This page shows the most recent entries of our blog, On the water front — groundwater matters at BGS, which relate to groundwater levels and the potential for groundwater flooding and groundwater drought.
January saw a continuation of the exceptionally wet weather that began in December 2013. For example, much of central and southern England received over twice the average rainfall for January.
The persistent rainfall has led to significant recharge across the southern Chalk outcrop, with new January maxima established for six Chalk boreholes. For example, Chilgrove House well has overflowed. We believe this well has the longest continuous observation of water levels in the UK - the record starts in 1836 - and such artesian conditions have only happened 6 times before. Groundwater emergence in bournes has also been observed, e.g. the South Winterbourne (Dorset), Aldbourne (Berkshire), Lavant (Hampshire) and Nailbourne (Kent).
Levels are now increasing in the northern and eastern Chalk, which received less rainfall in December, but these are still below average.
Above average levels have been observed in the Permo-Triassic sandstones of the Midlands and north Wales. In the north-west and south-west these have been exceptionally high, with record monthly levels recorded at Newbridge, Skirwith and Bussels.
In other aquifers, levels were typically above average, with Ampney Crucis (Jurassic limestone) registering exceptional levels.
With rising water levels in the southern Chalk, concerns over sewer surcharging and groundwater flooding heightened through January; flood alerts were widespread across the southern Chalk (from Dorset to Kent, but predominantly in the west), and were also issued for the Lower Greensand in south-west Surrey. The high water levels on the interfluves will gradually feed into the lower parts of catchments over a period of weeks to months, and it is likely groundwater flooding will persist well into the spring. In some of the major river valleys (e.g. the Thames Valley), elevated groundwater levels in superficial sands and gravels are exacerbating current flooding and the risk of future flooding.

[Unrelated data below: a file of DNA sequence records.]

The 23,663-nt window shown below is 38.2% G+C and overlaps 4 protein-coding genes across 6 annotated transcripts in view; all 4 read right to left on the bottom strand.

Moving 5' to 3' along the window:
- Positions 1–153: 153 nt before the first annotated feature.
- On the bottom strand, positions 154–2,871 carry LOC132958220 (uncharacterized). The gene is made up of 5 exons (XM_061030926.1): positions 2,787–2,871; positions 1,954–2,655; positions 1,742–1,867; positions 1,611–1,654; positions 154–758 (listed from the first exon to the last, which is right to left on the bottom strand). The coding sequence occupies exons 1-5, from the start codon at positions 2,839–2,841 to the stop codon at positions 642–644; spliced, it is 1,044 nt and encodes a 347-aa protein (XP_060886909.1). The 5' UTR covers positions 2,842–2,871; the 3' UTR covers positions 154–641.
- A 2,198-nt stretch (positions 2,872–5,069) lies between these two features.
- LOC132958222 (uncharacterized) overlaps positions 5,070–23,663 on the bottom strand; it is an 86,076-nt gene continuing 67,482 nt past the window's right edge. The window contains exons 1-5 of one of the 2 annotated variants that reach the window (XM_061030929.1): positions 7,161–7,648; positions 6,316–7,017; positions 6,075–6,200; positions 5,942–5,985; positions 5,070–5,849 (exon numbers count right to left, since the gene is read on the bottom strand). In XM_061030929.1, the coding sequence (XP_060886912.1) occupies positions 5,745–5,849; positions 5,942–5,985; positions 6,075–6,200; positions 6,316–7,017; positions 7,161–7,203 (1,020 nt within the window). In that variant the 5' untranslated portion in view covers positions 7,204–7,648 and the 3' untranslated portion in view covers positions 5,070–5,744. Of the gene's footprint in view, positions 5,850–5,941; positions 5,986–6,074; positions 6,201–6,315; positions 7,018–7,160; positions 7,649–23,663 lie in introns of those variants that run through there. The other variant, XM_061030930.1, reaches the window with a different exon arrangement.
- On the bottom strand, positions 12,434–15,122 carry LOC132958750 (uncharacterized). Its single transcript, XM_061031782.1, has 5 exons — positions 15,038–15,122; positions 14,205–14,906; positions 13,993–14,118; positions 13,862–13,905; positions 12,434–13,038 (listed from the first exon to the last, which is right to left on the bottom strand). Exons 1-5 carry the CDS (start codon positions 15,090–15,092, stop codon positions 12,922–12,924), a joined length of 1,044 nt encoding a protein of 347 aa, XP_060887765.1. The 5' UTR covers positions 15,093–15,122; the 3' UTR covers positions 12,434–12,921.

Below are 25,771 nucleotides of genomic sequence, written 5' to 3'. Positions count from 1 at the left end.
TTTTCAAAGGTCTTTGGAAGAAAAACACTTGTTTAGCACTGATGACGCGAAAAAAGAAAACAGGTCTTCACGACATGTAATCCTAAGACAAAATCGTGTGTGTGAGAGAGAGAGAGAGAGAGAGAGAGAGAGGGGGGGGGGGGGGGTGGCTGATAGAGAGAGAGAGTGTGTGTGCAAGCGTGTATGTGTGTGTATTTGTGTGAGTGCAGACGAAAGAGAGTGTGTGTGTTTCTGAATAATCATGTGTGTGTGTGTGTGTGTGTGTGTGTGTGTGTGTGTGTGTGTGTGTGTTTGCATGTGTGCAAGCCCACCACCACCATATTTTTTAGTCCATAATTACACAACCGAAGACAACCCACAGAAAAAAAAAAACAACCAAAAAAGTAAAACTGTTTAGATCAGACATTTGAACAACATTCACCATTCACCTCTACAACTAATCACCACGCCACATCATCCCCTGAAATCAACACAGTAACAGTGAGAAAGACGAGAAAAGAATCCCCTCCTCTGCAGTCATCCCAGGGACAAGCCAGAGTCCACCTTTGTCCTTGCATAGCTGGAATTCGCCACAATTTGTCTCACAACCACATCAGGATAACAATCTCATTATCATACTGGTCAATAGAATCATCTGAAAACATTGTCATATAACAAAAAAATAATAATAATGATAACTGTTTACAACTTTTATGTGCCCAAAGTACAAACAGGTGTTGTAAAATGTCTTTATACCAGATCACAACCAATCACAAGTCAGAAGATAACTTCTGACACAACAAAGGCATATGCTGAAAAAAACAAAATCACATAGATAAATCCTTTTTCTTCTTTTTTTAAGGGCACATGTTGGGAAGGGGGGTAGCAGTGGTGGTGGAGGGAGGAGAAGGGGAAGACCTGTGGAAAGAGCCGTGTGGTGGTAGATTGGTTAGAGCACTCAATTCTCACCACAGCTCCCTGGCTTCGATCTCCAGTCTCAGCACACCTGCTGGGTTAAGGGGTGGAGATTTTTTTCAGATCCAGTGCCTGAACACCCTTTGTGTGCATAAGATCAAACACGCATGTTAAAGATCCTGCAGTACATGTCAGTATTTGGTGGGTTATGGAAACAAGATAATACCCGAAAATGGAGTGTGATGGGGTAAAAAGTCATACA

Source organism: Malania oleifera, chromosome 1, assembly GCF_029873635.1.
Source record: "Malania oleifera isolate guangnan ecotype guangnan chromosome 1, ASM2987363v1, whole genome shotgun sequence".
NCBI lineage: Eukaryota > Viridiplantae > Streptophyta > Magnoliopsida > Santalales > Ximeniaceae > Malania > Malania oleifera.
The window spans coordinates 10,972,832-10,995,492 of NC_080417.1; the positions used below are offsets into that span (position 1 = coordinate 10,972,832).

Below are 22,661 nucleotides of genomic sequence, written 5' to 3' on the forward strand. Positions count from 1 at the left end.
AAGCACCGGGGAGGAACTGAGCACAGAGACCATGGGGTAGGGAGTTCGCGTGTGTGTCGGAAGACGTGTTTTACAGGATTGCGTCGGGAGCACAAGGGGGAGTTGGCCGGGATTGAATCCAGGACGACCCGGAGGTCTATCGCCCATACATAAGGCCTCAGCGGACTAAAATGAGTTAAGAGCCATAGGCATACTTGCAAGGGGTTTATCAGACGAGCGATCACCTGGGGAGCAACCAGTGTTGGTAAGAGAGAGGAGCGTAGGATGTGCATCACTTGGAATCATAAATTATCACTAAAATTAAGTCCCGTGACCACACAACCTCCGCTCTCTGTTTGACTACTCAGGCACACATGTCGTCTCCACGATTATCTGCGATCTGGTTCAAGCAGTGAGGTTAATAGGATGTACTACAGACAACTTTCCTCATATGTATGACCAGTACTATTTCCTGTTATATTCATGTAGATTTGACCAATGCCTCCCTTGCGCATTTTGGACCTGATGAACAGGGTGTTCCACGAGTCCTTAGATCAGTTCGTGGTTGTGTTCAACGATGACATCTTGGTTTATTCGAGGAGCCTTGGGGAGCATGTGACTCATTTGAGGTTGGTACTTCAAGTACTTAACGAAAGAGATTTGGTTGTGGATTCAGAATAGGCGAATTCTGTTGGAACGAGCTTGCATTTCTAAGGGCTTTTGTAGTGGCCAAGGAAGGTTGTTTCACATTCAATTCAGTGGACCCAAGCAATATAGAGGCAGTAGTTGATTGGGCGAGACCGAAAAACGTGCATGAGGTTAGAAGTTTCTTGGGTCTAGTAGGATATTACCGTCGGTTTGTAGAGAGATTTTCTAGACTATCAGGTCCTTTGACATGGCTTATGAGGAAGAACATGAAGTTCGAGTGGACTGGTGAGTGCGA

For more information, see the hydrological summary for January 2014 [PDF].
David Macdonald appeared in last night's Channel 4 documentary, "The Year that Britain Flooded". As well as impressive footage of flood events, the programme explained some of the meteorological and hydrogeological processes which contributed to the flooding.
David used a water level dipper to measure the depth to water in one of our boreholes. The water level was close to the top of the borehole casing (metal tube), which sticks up above the ground level.
This borehole penetrates a confined aquifer: in this area, the Upper Greensand Formation is confined by overlying low permeability clayey chalk (chalk marl). The water level is frequently above ground level, so the borehole was designed with the extra casing above ground level to allow us to measure the water level accurately over a greater range. At times, including earlier this year, the water level rises even higher and water naturally flows out of the casing when the flange sealing the top is removed.
We expect to see groundwater levels rising in December, as this is part of the usual recharge season when soils are wet and rainwater can infiltrate into aquifers. However, the final month of 2012 was still exceptional - as the map shows, groundwater levels in over three quarters of our index wells exceeded their December average.
Record levels for December were seen in 7 index wells, e.g. Skirwith in the Sherwood Sandstone and Wetwang in the Chalk. The second highest levels on record were seen at a number of sites including the long record boreholes Chilgrove House (1836) and Compton (1894) in the South Downs. Further extensive groundwater flooding is probable given the high levels in the Chalk.